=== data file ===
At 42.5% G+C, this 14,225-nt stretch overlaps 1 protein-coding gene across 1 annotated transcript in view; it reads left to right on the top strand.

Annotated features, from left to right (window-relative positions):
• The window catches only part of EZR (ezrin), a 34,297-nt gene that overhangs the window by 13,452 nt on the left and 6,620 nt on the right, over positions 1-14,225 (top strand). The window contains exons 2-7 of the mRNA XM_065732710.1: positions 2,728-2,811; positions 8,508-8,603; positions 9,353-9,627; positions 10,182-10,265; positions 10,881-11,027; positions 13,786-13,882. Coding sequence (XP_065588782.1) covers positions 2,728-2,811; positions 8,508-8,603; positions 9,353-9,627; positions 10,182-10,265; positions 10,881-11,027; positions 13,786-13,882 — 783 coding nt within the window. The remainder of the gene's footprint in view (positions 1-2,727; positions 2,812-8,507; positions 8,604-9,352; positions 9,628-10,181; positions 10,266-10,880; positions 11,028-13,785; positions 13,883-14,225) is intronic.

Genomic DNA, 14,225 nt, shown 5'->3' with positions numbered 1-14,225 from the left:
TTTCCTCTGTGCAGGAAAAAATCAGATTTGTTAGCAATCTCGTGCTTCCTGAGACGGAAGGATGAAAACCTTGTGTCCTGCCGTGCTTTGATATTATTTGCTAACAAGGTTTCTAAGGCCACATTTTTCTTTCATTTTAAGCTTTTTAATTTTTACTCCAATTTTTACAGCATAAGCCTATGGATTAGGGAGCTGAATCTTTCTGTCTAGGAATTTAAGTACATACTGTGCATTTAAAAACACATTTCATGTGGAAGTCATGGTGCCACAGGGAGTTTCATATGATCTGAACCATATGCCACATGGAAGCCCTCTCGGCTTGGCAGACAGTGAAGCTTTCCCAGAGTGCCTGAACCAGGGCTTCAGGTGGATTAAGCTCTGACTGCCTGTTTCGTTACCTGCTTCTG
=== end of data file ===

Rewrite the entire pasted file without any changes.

At 42.5% G+C, this 14,225-nt stretch overlaps 1 protein-coding gene across 1 annotated transcript in view; it reads left to right on the top strand.

Annotated features, from left to right (window-relative positions):
• The window catches only part of EZR (ezrin), a 34,297-nt gene that overhangs the window by 13,452 nt on the left and 6,620 nt on the right, over positions 1-14,225 (top strand). The window contains exons 2-7 of the mRNA XM_065732710.1: positions 2,728-2,811; positions 8,508-8,603; positions 9,353-9,627; positions 10,182-10,265; positions 10,881-11,027; positions 13,786-13,882. Coding sequence (XP_065588782.1) covers positions 2,728-2,811; positions 8,508-8,603; positions 9,353-9,627; positions 10,182-10,265; positions 10,881-11,027; positions 13,786-13,882 — 783 coding nt within the window. The remainder of the gene's footprint in view (positions 1-2,727; positions 2,812-8,507; positions 8,604-9,352; positions 9,628-10,181; positions 10,266-10,880; positions 11,028-13,785; positions 13,883-14,225) is intronic.

Genomic DNA, 14,225 nt, shown 5'->3' with positions numbered 1-14,225 from the left:
TTTCCTCTGTGCAGGAAAAAATCAGATTTGTTAGCAATCTCGTGCTTCCTGAGACGGAAGGATGAAAACCTTGTGTCCTGCCGTGCTTTGATATTATTTGCTAACAAGGTTTCTAAGGCCACATTTTTCTTTCATTTTAAGCTTTTTAATTTTTACTCCAATTTTTACAGCATAAGCCTATGGATTAGGGAGCTGAATCTTTCTGTCTAGGAATTTAAGTACATACTGTGCATTTAAAAACACATTTCATGTGGAAGTCATGGTGCCACAGGGAGTTTCATATGATCTGAACCATATGCCACATGGAAGCCCTCTCGGCTTGGCAGACAGTGAAGCTTTCCCAGAGTGCCTGAACCAGGGCTTCAGGTGGATTAAGCTCTGACTGCCTGTTTCGTTACCTGCTTCTG